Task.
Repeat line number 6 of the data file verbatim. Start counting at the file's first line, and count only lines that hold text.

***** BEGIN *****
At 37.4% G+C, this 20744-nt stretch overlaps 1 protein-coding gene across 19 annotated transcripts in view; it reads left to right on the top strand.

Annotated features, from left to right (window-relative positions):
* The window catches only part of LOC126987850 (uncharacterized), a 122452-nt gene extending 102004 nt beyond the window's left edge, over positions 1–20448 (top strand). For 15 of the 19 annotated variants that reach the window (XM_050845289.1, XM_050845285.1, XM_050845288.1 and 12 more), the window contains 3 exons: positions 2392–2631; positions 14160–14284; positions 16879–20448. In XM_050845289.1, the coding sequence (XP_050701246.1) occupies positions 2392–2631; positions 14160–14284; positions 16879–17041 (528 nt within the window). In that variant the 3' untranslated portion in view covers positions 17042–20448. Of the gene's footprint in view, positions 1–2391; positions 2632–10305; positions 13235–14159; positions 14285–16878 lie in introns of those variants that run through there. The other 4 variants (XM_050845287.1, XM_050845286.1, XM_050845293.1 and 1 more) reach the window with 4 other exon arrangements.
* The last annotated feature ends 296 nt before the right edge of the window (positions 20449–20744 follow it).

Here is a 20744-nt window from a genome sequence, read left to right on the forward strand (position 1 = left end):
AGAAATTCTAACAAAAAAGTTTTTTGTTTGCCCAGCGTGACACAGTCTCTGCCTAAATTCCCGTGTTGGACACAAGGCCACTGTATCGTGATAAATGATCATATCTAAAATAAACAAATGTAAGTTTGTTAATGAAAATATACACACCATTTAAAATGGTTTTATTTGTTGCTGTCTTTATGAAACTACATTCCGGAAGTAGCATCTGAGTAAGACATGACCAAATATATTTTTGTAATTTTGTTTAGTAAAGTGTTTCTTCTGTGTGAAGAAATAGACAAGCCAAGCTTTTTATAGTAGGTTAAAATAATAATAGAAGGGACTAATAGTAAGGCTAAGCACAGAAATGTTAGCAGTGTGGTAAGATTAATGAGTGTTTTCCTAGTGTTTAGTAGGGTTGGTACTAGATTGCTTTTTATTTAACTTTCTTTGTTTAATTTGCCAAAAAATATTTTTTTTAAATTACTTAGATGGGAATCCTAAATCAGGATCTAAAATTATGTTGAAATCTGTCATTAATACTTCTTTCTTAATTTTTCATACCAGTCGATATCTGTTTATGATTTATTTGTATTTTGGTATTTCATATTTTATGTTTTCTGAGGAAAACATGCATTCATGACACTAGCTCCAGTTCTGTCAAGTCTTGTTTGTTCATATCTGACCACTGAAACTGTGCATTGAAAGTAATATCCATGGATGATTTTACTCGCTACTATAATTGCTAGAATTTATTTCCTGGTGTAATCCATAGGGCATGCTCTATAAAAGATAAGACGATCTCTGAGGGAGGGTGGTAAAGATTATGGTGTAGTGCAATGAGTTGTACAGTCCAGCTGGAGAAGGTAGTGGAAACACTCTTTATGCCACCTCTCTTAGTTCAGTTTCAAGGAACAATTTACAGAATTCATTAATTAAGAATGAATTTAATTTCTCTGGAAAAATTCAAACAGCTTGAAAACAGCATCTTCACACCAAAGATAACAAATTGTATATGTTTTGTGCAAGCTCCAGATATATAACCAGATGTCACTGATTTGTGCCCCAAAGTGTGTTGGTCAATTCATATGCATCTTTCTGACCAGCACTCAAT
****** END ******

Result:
AGAAATTCTAACAAAAAAGTTTTTTGTTTGCCCAGCGTGACACAGTCTCTGCCTAAATTCCCGTGTTGGACACAAGGCCACTGTATCGTGATAAATGATCATATCTAAAATAAACAAATGTAAGTTTGTTAATGAAAATATACACACCATTTAAAATGGTTTTATTTGTTGCTGTCTTTATGAAACTACATTCCGGAAGTAGCATCTGAGTAAGACATGACCAAATATATTTTTGTAATTTTGTTTAGTAAAGTGTTTCTTCTGTGTGAAGAAATAGACAAGCCAAGCTTTTTATAGTAGGTTAAAATAATAATAGAAGGGACTAATAGTAAGGCTAAGCACAGAAATGTTAGCAGTGTGGTAAGATTAATGAGTGTTTTCCTAGTGTTTAGTAGGGTTGGTACTAGATTGCTTTTTATTTAACTTTCTTTGTTTAATTTGCCAAAAAATATTTTTTTTAAATTACTTAGATGGGAATCCTAAATCAGGATCTAAAATTATGTTGAAATCTGTCATTAATACTTCTTTCTTAATTTTTCATACCAGTCGATATCTGTTTATGATTTATTTGTATTTTGGTATTTCATATTTTATGTTTTCTGAGGAAAACATGCATTCATGACACTAGCTCCAGTTCTGTCAAGTCTTGTTTGTTCATATCTGACCACTGAAACTGTGCATTGAAAGTAATATCCATGGATGATTTTACTCGCTACTATAATTGCTAGAATTTATTTCCTGGTGTAATCCATAGGGCATGCTCTATAAAAGATAAGACGATCTCTGAGGGAGGGTGGTAAAGATTATGGTGTAGTGCAATGAGTTGTACAGTCCAGCTGGAGAAGGTAGTGGAAACACTCTTTATGCCACCTCTCTTAGTTCAGTTTCAAGGAACAATTTACAGAATTCATTAATTAAGAATGAATTTAATTTCTCTGGAAAAATTCAAACAGCTTGAAAACAGCATCTTCACACCAAAGATAACAAATTGTATATGTTTTGTGCAAGCTCCAGATATATAACCAGATGTCACTGATTTGTGCCCCAAAGTGTGTTGGTCAATTCATATGCATCTTTCTGACCAGCACTCAAT